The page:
Wet Hops, Wet Hops!

When cooking, fresh is always best, and beer is no exception.

Fresh ingredients are important for flavor and quality, and hops are among the most crucial. For homebrewers and beer lovers alike, the hop harvest is like Christmas. Using wet hops is a great way to impart different flavors and aromas into your beer that you cannot do any other time of the year. Now’s the time to experiment!

Wet Hops Are Wet... sort of

Well they’re not soaking wet, "wet" implies hops that are never dried. Whole leaf wet hops contain about 80% water compared to the 8-10% when dried. When brewing you’ll need to use more wet hops than normal dry pellet brews. In general, four to six times as many wet hops are needed as dry hops. For example, one ounce of dried pellet hops would be the equivalent of four to six ounces of wet hops.

Wet hops take up more room in the kettle, enough where you may want to reduce your batch size depending on the overall hop amount and the size of your system. They’ll also add water that needs to be considered when calculating your original and final gravity.

Once harvested, hops literally begin to rot because the cones contain a high percentage of water, which is why it’s important to use wet hops within a matter of days of picking, preferably within one day, lest you risk spoiling and ruining your hops.

Everything in Moderation

Like all enjoyable things, wet hops should be used in moderation. You can easily reach a breaking point at which a desirable “grassy” aroma and flavor starts to overwhelm your pallet like being behind a riding lawnmower. Undesirable notes of tobacco and chlorophyll (that grassy taste) are things that could show in your finished brew to name a few.

Using dry hops for bitterness also reduces hop matter in the kettle and lets you work with hops of known alpha acids. When using your own homegrown hops you don’t really know how much bitterness they may hold, and using them near the beginning of the boil can yield unpredictable beer.

An obvious note: you’re adding a huge amount of green matter to your homebrew resulting in green flavors. Acceptable in wet-hopped beers to an extent but there must be a balance and an awareness of the style. For this reason it is sometimes best to use dried hops for bittering and wet hops for the aroma and flavor. By driving up bitterness with wet hops, you risk losing their nuances.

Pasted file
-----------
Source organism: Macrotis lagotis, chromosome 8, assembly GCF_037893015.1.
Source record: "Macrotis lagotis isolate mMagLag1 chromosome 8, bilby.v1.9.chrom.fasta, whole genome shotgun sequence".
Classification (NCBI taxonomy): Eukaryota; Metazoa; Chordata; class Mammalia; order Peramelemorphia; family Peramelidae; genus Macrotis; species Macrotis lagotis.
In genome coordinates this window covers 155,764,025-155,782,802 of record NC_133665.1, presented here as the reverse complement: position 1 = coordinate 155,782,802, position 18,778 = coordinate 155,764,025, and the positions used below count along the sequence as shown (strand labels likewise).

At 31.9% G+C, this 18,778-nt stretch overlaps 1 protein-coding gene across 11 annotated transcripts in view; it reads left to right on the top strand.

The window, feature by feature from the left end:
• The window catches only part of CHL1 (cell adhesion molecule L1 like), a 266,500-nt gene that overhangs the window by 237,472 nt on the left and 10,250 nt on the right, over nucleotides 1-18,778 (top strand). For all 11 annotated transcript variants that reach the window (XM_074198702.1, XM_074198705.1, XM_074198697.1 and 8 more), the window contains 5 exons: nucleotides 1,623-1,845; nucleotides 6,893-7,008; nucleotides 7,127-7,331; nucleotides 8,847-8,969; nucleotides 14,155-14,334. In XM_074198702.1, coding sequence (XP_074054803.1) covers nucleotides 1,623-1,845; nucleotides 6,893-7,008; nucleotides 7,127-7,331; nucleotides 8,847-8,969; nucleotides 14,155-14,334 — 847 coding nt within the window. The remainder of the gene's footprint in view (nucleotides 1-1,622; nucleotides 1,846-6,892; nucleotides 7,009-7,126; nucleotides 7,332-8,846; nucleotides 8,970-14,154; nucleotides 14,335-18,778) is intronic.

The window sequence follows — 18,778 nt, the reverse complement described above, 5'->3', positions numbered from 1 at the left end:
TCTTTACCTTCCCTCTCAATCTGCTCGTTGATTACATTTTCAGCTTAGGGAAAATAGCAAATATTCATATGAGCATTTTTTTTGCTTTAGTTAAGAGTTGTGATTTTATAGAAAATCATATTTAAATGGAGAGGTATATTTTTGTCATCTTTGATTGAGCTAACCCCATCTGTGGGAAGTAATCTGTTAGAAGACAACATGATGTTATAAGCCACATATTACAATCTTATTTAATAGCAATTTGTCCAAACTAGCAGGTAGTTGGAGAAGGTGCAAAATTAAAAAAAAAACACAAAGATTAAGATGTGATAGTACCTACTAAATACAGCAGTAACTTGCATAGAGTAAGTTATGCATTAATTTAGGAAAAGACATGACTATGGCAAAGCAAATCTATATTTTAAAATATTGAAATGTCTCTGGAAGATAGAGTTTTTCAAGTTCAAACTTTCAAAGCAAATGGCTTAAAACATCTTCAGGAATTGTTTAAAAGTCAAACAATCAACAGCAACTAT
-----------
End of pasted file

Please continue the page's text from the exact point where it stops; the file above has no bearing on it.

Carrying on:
Four Star Farms Hops

The Cycle of Hops

Hops Before the Kettle: Hops’ desirability lies in the essential oils they produce, which constitute up to 4 percent of the hop cone. These oils increase during the weeks before harvest and continue to change after the hops are dried and stored. Which is why you should experiment with fresh vs. dried hop brews.

Hops in the Boil: Hops are used during the boil because the high temperatures activate its components like those essential oils we all crave. Brewers concerned with preserving oils, such as linalool and gernaniol, should add wet hops towards the end of boil, at flameout, or during the whirlpool.

Hops in the Fermenter: The effect of adding wet hops during fermentation is somewhat inconclusive. However, we know something happens due to the obvious flavor changes. All you need to do is taste the beer over time. 24 hours into fermentation, some get a very green taste, but over time, the beer starts to open up, and the oils come through in the aroma and flavor.

Hops in the Bottle: Like any bottled IPA, the aromatics will dissipate over time, losing much of what you loved about your beer in the first place. I suggest drinking your wet-hopped beer ASAP. Look for the more famous Sierra Nevada “Harvest Ale” for a friendly comparison of your homebrewed version of fresh ale.

 

Cheers!

 

Wet hops

Interested in experimenting with some wet hops?

We'll be selling wet hops from Four Star Farms of Deerfield, MA. A family owned and operated farm that over the last 4 years has planted and expanded into more hop acreage.  They provide us our MA Grown pellets and some of our raw unmalted grains for your brewing enjoyment.  Be on the lookout for more of their products to be available here and feel free to try them in your next brew!

What can you expect this year?

Harvest will run from late August to mid September and each variety will be picked, one at a time, across that window. Centennial and Magnum always vie to be the first one’s harvested, Rakau is always last (typically ready after the first week in September), while Cascade, Pépite, Mt. Rainier, Chaos and Crystal hang tight in the middle.

Learn more and Order your Wet Hops here!

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